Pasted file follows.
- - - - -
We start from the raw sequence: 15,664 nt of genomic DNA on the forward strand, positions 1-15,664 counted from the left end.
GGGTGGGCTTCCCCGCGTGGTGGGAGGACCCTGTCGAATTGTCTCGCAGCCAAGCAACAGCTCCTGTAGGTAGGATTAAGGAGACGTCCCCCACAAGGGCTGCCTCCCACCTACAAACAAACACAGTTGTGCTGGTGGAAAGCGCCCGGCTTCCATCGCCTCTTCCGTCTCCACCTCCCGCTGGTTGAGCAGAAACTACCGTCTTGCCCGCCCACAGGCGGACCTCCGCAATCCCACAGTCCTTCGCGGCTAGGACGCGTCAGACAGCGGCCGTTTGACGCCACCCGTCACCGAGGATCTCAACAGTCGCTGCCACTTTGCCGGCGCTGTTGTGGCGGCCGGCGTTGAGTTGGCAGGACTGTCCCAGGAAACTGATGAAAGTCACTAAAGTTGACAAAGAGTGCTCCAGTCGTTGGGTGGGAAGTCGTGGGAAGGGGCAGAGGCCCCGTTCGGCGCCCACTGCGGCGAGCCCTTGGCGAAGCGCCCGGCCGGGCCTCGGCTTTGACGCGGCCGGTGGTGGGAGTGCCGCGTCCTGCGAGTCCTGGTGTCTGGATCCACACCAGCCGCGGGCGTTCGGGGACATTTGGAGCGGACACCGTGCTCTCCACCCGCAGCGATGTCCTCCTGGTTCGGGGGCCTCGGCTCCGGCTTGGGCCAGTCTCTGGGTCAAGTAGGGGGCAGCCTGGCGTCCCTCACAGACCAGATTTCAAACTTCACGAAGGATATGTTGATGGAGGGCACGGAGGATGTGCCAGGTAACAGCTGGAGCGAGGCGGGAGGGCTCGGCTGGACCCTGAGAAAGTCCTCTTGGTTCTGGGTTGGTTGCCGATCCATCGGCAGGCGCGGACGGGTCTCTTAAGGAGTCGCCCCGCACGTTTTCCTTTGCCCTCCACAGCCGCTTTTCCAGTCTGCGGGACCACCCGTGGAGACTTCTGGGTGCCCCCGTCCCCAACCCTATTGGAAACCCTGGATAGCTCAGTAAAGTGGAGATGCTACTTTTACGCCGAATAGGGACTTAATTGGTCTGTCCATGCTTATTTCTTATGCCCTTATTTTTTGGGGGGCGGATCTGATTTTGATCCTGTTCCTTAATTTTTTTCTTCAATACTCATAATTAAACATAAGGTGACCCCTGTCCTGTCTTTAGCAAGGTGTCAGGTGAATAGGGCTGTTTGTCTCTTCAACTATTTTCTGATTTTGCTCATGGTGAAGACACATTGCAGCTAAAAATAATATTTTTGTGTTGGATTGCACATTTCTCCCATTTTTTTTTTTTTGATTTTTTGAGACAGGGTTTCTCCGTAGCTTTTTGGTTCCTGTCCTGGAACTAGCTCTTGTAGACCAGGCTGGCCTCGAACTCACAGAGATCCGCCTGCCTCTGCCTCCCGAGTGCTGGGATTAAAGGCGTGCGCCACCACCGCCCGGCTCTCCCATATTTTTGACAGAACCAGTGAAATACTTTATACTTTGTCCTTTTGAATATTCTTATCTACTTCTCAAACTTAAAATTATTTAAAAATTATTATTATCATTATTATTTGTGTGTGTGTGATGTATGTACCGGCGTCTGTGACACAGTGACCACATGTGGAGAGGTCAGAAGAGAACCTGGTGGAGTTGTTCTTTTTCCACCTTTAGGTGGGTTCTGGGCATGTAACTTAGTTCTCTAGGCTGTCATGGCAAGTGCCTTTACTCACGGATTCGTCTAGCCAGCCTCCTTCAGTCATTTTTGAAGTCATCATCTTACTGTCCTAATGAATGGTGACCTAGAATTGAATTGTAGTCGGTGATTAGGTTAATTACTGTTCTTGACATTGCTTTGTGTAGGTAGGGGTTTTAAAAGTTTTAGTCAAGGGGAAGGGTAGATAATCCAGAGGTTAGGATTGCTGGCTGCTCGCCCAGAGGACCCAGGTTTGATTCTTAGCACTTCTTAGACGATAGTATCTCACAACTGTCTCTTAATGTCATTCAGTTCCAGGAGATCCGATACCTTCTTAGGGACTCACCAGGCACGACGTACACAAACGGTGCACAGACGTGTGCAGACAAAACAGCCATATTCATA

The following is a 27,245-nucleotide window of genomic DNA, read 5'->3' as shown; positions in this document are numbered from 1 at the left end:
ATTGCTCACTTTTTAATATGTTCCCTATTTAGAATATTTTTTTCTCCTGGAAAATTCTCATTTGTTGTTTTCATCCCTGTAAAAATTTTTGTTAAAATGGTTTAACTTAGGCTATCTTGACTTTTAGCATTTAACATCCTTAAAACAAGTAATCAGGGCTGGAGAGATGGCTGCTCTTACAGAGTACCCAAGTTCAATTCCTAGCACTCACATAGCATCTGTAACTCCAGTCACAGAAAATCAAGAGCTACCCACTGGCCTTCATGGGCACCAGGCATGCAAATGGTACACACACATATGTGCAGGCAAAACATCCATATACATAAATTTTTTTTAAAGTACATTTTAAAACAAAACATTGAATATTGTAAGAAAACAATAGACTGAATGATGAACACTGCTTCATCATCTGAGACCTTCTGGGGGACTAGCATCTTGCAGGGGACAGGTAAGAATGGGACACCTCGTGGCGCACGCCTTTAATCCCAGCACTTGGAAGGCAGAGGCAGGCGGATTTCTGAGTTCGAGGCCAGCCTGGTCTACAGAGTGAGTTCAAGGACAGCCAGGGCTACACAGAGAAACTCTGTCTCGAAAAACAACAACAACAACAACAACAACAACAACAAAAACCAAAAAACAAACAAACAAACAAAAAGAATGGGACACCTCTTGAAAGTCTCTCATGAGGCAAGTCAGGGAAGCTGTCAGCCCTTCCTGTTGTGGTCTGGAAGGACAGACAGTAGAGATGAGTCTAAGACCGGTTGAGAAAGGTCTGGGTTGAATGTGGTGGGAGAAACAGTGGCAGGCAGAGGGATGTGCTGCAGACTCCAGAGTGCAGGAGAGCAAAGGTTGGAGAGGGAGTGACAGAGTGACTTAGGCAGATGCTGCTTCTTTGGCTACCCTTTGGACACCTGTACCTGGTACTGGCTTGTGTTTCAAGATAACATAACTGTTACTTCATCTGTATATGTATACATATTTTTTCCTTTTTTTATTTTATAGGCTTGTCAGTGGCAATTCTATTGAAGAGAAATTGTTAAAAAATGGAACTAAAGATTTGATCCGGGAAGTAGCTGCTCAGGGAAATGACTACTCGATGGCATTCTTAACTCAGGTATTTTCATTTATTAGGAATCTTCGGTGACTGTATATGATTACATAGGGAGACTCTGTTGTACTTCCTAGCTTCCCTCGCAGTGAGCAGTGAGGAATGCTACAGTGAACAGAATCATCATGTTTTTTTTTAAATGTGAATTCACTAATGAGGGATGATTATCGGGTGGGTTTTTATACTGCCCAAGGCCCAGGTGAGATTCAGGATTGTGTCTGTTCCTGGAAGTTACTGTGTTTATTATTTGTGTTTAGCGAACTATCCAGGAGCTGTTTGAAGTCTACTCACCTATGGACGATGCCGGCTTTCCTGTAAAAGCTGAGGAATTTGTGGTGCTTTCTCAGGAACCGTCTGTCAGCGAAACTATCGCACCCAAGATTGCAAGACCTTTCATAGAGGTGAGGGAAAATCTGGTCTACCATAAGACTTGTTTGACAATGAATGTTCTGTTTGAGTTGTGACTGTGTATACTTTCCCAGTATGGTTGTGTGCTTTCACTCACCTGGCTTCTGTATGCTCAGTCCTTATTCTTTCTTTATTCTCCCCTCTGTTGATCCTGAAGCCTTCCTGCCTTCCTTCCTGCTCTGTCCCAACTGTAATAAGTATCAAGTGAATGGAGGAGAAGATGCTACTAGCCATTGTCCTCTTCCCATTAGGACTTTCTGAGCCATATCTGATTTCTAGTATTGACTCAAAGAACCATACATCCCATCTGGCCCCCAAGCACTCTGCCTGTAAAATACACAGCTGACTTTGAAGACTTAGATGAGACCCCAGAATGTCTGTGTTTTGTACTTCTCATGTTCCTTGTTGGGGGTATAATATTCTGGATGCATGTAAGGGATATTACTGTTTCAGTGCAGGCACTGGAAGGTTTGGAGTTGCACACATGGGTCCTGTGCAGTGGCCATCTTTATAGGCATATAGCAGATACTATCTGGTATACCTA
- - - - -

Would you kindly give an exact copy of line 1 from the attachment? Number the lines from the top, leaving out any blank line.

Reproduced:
We start from the raw sequence: 15,664 nt of genomic DNA on the forward strand, positions 1-15,664 counted from the left end.